Chapter 3

Coming to Armorica

 Monday, Week 1

 

         By the time Robin’s eyes next opened the sun was shining in on the far wall and there was a general early-morning hubbub all around him.  Looking up he saw his parents drinking out of cups similar to the one his hot chocolate had been in, talking very quietly.  “Are we almost there?” he mumbled, stretching as he pulled himself up.
         “Well, why don’t we go and take a look!” said his dad, and within a couple of minutes they had their bits and pieces packed up and were on their way down reverberating stairs to the main deck.  Once outside, Robin was struck frozen to the spot.  For there, in front of him and stretching off to his left, was what he knew had to be the island of Corentin.  White cliffs rose up on the island’s corner, tapering down quickly to the left and hidden as they went to what Robin assumed had to be north.  Atop of the cliff sat a low brown structure, while all around dominated a rich green.
         For the next forty-five minutes Robin watched intently as the southern coastline unfolded before him, the cliffs giving way to a rocky shore.  A mansion arose at one point and as they passed more closely Robin could make out what he was certain was the hole of a golf course.  As the density of buildings increased the shoreline took a sharp right hand turn, the ferry following as it headed into Armorica harbor.
         Passing by large ocean front homes, they approached the long promenade that dominated the face of the town, backed by two and three story shops and restaurants that seemed cobbled together from leftover toy building bricks.  Waiting on deck until the ferry announced its arrival at the dock with a loud clunk, Robin and his parents made their way back inside, heading down the stairs to wait with the other foot passengers as the cars and coaches rolled off.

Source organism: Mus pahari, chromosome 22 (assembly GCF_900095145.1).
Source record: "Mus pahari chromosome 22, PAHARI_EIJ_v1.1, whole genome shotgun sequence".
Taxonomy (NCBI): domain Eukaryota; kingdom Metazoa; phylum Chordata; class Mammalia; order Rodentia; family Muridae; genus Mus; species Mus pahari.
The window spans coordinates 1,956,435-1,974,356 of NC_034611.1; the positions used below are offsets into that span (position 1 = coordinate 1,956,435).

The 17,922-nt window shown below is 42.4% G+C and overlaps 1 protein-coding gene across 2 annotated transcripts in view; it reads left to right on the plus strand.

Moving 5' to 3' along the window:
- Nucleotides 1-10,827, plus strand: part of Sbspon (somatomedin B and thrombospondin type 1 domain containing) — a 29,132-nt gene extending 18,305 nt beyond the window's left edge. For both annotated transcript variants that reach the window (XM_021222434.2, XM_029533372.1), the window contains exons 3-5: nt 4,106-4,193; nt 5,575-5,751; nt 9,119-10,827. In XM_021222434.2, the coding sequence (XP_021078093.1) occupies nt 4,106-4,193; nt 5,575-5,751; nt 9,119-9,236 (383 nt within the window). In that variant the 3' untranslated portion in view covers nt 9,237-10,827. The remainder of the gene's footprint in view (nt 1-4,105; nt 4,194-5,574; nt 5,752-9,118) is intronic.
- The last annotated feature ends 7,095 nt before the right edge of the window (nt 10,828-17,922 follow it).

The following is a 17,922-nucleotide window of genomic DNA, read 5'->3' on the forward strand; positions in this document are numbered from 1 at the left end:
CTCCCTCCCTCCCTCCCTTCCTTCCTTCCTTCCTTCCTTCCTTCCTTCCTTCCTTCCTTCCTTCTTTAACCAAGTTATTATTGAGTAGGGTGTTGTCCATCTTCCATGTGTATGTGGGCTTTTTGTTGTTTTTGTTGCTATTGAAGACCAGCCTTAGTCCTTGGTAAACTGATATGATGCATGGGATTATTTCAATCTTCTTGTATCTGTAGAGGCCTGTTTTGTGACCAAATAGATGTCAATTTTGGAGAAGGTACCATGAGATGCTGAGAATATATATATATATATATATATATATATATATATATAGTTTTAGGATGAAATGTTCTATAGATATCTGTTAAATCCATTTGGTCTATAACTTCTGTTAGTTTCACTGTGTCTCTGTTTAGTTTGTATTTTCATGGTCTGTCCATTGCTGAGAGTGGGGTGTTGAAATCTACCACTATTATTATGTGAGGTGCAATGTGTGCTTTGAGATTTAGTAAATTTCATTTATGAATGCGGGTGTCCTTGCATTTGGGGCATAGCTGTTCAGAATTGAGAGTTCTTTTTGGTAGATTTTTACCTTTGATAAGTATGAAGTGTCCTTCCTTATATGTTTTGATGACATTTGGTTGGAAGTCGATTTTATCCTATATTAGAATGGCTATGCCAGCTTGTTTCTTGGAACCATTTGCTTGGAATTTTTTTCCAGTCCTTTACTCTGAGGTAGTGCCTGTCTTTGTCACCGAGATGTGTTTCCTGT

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         Making their way through the streets of the old city of Armorica, Robin was captivated by the feeling of age given off by the light stone that dominated the architecture, feeling as though he was walking directly into the 19th century as winding passageways led off in random directions.  Waiting at the bus stop he studied the tiny church opposite, and its even tinier graveyard, seeming oddly out of place in a city center.  The bus soon rolled up, exhaust fumes noticeable by their absence, and Robin boarded with his parents into a very clean interior.
         Their ride to the city’s outskirts lasted twenty minutes, dropping them in front of a small parade of shops that occupied a long two-story brick building.  “Marie’s Hair Salon, Marie and Harry’s Fish & Chips, and The Giants Newsagents,” read Robin aloud, peering up at the grimy windows looking out from the second floor.
         Beyond the shops a couple of large houses emerged on their left, before a sign half hidden in the bushes indicated a turning onto Orchard Drive.  Partway up the road Robin couldn’t help himself any longer, sprinting off ahead and skidding around the corner of the driveway of number 19.  The house, which was bathed in morning sunshine, loomed large and grand, spread wide across the grounds.  High windows occupied both of the two main floors, accompanied by three smaller windows above.  Robin was spellbound as he made his way up the forty foot driveway that rolled into a sweep in front of the house, a grassed area stretching to his right that in the middle of which stood a single tall horse chestnut tree.
         They were met at the front door by a lady dressed in a beige cardigan, her mixture of gray and cherry brown hair up in a bob.  “You must be the Pembrokes,” she said with a slight hint of an Irish accent as she ushered them inside.  “So nice to meet you all at last – Mrs. Chavalier used to talk about you all the time.  I’m the housekeeper, Mrs. Fitzgerald.”